The moment that had me snorting with laughter the most so far this season was the combination of those two things in S11E3, “The Mini Bar,” when Freddy and David attend a dinner party put on by the greatest of all of Larry’s foils, Susie (Susie Essman). At Susie’s party, Freddy and Larry are shoved to the ends of the table while Larry’s boring and obnoxious (though hilarious to us) Cousin Andy (Richard Kind) is seated in the middle of the table. Which makes the dinner table conversation, the only good thing about having to attend a dinner party, an awful experience for everyone else.

Larry and cousin Andy sit at the dinner table

When Larry and Susie head to the kitchen to regroup he spells it out in his direct and unforgettable way, “They can’t middle!” It absolutely cracked me up, because it is so true. Any dinner conversation has to have a middle. One person dominates the whole thing, disaster. A quiet grump. You have to have someone in there who is funny, who is willing to stir things up, and of course, who won’t ask Cheryl (Cheryl Hines), “Do you like fishing?” In that case, you need Larry David and Freddie Funkhouser, who are both “great middlers,” to save the day. Which they do. By turning the conversation to death and cancer. OK, so maybe the show still does have a bit of an edge.

Revisiting The Matrix

Alix Turner: Every morning this week, I’ve woken up excited about this day arriving: tonight, I’m taking my teen son to see The Matrix at the cinema, its twentieth anniversary presentation. The original release of The Matrix and its two sequels were major date nights with his Dad, but of course my boy has only seen them on a TV screen until now, and I can’t wait. I kind of hope he feels the same!

I remember turning up to the cinema for that date completely in the dark about what to expect. This was a period when teaser trailers did just that (not telling us almost everything to expect like trailers seem to nowadays) and the WhatIsTheMatrix.com (which now points to information about the latest sequel) internet campaign was radical and intriguing. When Neo (Keanu Reeves) made the choice to have his eyes opened and seemingly slid down a mesmerising tunnel, our eyes as audience members were opened up too and cinema was never again the same: cyberpunk arrived in the wide popular consciousness, “bullet time” fight sequences became so famous that they were parodied, and the idea of a simulated reality (which also featured in Koji Suzuki’s Loop a little earlier) became a regular water-cooler topic.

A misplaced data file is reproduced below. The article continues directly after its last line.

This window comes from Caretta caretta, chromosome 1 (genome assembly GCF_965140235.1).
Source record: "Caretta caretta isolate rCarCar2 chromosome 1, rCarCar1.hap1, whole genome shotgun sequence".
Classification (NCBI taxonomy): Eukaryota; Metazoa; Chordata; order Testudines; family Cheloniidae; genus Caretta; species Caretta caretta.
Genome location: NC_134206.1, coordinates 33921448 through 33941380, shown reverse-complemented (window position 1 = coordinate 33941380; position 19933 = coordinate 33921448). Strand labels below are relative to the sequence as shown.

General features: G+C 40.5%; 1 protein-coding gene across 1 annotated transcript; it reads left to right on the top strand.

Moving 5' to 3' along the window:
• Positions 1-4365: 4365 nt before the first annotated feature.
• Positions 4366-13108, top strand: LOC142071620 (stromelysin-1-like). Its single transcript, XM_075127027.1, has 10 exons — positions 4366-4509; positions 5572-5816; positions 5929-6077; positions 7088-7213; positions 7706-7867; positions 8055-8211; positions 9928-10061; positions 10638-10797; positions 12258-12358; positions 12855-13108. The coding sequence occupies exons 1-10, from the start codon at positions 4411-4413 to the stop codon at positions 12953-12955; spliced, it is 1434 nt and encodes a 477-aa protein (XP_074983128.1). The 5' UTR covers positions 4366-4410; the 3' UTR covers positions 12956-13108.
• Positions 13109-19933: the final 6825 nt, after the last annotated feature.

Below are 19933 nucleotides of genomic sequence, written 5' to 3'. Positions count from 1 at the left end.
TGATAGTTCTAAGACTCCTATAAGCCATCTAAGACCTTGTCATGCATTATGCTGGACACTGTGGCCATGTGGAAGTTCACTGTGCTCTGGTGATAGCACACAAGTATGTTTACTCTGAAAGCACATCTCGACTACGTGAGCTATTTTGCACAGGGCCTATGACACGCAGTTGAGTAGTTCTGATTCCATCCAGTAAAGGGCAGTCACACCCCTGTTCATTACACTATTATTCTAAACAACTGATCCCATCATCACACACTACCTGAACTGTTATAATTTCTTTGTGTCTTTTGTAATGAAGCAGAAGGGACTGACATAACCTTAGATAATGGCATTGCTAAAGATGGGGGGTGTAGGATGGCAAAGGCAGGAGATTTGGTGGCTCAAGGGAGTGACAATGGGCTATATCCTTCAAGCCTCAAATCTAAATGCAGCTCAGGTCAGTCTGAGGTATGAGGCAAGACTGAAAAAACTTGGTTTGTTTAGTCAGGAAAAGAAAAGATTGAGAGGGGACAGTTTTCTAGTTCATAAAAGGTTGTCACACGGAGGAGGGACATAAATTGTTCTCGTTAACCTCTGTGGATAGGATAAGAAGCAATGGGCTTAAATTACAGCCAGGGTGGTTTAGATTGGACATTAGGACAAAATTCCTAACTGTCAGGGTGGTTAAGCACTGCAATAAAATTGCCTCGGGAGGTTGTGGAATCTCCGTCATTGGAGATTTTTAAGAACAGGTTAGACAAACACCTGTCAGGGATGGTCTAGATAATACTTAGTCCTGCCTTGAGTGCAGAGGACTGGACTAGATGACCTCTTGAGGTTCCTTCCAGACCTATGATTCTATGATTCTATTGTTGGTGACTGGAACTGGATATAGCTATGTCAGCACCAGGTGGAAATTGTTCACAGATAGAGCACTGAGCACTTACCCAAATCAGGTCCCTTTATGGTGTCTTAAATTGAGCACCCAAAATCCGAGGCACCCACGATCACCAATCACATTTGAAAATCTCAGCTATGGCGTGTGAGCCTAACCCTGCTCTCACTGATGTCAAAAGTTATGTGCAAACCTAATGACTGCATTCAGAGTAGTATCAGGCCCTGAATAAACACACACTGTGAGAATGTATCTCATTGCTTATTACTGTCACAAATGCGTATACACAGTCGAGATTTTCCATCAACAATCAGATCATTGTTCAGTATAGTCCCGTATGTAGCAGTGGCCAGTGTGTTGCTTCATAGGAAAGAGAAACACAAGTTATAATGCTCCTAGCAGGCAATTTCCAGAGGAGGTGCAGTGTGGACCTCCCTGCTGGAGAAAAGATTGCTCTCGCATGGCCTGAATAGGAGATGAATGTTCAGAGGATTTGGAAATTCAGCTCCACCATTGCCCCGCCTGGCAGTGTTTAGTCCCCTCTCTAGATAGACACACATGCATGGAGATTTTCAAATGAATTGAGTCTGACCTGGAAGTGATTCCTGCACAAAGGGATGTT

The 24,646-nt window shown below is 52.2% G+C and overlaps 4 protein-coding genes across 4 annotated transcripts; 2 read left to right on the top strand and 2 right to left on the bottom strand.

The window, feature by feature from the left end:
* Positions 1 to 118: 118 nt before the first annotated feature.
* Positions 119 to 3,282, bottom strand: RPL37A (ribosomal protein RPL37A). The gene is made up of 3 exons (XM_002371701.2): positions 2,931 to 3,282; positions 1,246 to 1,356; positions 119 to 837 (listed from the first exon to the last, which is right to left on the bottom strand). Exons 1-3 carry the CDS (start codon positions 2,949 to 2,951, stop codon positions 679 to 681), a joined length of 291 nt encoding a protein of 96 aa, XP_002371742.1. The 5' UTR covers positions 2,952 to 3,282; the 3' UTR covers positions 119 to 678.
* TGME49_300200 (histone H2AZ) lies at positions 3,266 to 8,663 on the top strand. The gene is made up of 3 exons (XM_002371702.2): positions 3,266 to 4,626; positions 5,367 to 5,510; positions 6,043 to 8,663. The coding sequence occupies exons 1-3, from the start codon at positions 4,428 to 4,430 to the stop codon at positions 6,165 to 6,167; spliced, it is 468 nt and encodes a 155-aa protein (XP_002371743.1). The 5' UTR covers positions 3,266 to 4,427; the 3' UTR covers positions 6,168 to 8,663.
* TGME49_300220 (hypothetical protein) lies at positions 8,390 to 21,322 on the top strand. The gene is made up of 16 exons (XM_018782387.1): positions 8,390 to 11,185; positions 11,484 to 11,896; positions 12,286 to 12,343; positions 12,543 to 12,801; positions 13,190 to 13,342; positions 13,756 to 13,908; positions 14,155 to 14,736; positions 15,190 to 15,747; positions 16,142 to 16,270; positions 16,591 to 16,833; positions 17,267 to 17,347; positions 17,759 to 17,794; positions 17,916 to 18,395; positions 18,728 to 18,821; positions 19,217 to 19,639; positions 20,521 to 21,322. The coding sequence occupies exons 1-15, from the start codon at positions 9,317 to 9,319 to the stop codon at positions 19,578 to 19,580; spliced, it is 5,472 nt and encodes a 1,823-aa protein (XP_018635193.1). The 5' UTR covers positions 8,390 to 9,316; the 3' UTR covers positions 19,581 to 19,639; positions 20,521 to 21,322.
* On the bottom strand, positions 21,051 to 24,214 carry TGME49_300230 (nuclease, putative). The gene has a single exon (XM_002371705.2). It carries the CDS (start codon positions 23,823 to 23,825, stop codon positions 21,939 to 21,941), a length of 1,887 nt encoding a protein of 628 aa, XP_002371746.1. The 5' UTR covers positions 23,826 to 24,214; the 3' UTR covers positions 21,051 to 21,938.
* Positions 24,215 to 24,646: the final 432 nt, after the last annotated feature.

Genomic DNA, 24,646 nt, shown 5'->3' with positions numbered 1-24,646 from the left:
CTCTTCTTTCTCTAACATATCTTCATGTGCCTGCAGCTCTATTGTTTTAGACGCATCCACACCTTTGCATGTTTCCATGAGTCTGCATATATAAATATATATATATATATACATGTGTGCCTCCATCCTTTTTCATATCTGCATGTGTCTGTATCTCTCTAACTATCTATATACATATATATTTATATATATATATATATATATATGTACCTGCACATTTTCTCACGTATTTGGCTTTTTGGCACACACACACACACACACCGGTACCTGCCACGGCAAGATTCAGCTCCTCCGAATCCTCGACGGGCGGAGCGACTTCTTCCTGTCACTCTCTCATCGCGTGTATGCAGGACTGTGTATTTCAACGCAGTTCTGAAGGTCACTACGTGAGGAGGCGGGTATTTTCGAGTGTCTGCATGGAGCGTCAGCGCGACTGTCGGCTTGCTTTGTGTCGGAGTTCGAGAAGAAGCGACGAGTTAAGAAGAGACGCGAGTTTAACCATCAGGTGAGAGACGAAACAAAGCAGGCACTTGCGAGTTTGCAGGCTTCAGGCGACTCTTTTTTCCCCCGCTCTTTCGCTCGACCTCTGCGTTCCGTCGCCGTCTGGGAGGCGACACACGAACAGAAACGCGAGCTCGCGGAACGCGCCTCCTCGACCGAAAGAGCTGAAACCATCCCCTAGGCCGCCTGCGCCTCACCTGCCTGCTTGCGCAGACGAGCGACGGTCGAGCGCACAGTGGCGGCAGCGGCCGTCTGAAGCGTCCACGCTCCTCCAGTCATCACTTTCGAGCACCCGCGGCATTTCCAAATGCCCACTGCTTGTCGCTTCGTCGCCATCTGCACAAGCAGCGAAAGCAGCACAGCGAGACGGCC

Since The Matrix was released, film fans have also learned that the Wachowskis are not brothers but sisters, and that the steps towards freedom that Neo and his comrades made (including the choice of red or blue pill) can be seen as an allegory for a transgender identity journey. It will be fascinating to watch the film again tonight, this time through the “lens of transness”.

Music Recommendation: Handsome Jack

Steve Swift: When you call a band Handsome Jack, your music had better be blooming good. Fortunately, this adjacent to New York band who play, they say, Boogie Soul, have a sound that’s full of fruity horns, Country Rock and sassy Soul.

Their fourth full length album, Get Humble, has just been released and it’s a massive step up. Their other albums are already great, so you can see what we’re dealing with this one.

No need to be humble about this album. If Handsome Jack gives you his card, keep it safe.

Another Music Recommendation: “Vienna” by Ultravox

Caemeron Crain: Television may well be a visual medium (it’s in the name, after all!) but I’ve always been of the mind that the sound is just as important. Sometimes the music fits so perfectly that it raises a scene to transcendence, or provides just the right kind of landing place as the closing credits hit. And sometimes I am so taken with the use of a song in an episode of TV (or in a film) that I find myself listening to it over and over again, seeking out the music video to see how its themes resonate, and perhaps other music by the same artist.

This week I’ve had “Vienna” by Ultravox stuck in my head all week for this reason, and I’ve been loving it. The song brings the third episode of Yellowjackets to a close, and it wouldn’t be right for me to describe that scene here (you can read what I have to say about the episode in full if you’re so inclined), but you also don’t need the scene to enjoy the song. It just takes that enjoyment up a notch.

The song offers a slow build of chunky electronic beats that climaxes when the chorus hits. I always love a good climax. Almost as much as I love a good bridge, and the one in “Vienna” is absolutely wonderful. I haven’t been quite as lucky poking around for other Ultravox songs to listen to, so if you’re a fan let me know what songs I should check out.

I always wonder if I would have been into this kind of music when it came out if I’d been older, or what my tastes might have looked like if I’d been an adult in the early ‘80s (instead of an infant). There’s no way to know that, of course. But I do feel like there remain unfound treasures for me in these previous eras of music, sitting just outside the mainstream, and I find this thrilling.

Also, you should watch Yellowjackets. Buzz!

What have you been into this week? Let us know in the comments!

Written by 25YL

This article was written either by a Guest Author or by an assortment of 25YL staff